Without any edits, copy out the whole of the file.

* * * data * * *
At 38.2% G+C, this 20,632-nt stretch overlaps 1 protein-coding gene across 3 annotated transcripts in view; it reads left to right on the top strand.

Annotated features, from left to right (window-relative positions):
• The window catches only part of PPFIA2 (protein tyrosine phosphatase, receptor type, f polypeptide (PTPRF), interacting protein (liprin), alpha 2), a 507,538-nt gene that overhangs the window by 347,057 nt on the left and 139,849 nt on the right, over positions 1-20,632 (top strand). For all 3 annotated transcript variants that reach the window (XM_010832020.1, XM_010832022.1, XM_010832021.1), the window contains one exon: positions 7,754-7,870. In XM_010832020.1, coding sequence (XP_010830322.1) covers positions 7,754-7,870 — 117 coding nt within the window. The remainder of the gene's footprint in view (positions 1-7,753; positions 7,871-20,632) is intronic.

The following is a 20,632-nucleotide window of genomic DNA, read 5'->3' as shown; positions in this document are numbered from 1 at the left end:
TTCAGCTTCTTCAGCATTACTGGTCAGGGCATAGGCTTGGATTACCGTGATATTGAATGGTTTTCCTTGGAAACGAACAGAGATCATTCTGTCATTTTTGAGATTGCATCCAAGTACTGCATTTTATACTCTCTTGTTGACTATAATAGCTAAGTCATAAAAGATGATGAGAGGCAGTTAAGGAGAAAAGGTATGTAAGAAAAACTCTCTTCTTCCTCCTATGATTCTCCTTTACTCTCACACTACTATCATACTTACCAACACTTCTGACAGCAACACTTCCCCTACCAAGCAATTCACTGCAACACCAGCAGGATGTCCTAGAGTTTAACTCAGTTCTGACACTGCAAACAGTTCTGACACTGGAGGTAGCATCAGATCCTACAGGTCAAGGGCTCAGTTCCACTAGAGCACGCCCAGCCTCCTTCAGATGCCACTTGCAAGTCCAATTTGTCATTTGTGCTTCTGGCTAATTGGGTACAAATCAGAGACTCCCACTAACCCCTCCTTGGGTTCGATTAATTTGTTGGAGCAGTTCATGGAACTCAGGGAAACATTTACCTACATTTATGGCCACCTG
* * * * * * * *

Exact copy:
At 38.2% G+C, this 20,632-nt stretch overlaps 1 protein-coding gene across 3 annotated transcripts in view; it reads left to right on the top strand.

Annotated features, from left to right (window-relative positions):
• The window catches only part of PPFIA2 (protein tyrosine phosphatase, receptor type, f polypeptide (PTPRF), interacting protein (liprin), alpha 2), a 507,538-nt gene that overhangs the window by 347,057 nt on the left and 139,849 nt on the right, over positions 1-20,632 (top strand). For all 3 annotated transcript variants that reach the window (XM_010832020.1, XM_010832022.1, XM_010832021.1), the window contains one exon: positions 7,754-7,870. In XM_010832020.1, coding sequence (XP_010830322.1) covers positions 7,754-7,870 — 117 coding nt within the window. The remainder of the gene's footprint in view (positions 1-7,753; positions 7,871-20,632) is intronic.

The following is a 20,632-nucleotide window of genomic DNA, read 5'->3' as shown; positions in this document are numbered from 1 at the left end:
TTCAGCTTCTTCAGCATTACTGGTCAGGGCATAGGCTTGGATTACCGTGATATTGAATGGTTTTCCTTGGAAACGAACAGAGATCATTCTGTCATTTTTGAGATTGCATCCAAGTACTGCATTTTATACTCTCTTGTTGACTATAATAGCTAAGTCATAAAAGATGATGAGAGGCAGTTAAGGAGAAAAGGTATGTAAGAAAAACTCTCTTCTTCCTCCTATGATTCTCCTTTACTCTCACACTACTATCATACTTACCAACACTTCTGACAGCAACACTTCCCCTACCAAGCAATTCACTGCAACACCAGCAGGATGTCCTAGAGTTTAACTCAGTTCTGACACTGCAAACAGTTCTGACACTGGAGGTAGCATCAGATCCTACAGGTCAAGGGCTCAGTTCCACTAGAGCACGCCCAGCCTCCTTCAGATGCCACTTGCAAGTCCAATTTGTCATTTGTGCTTCTGGCTAATTGGGTACAAATCAGAGACTCCCACTAACCCCTCCTTGGGTTCGATTAATTTGTTGGAGCAGTTCATGGAACTCAGGGAAACATTTACCTACATTTATGGCCACCTG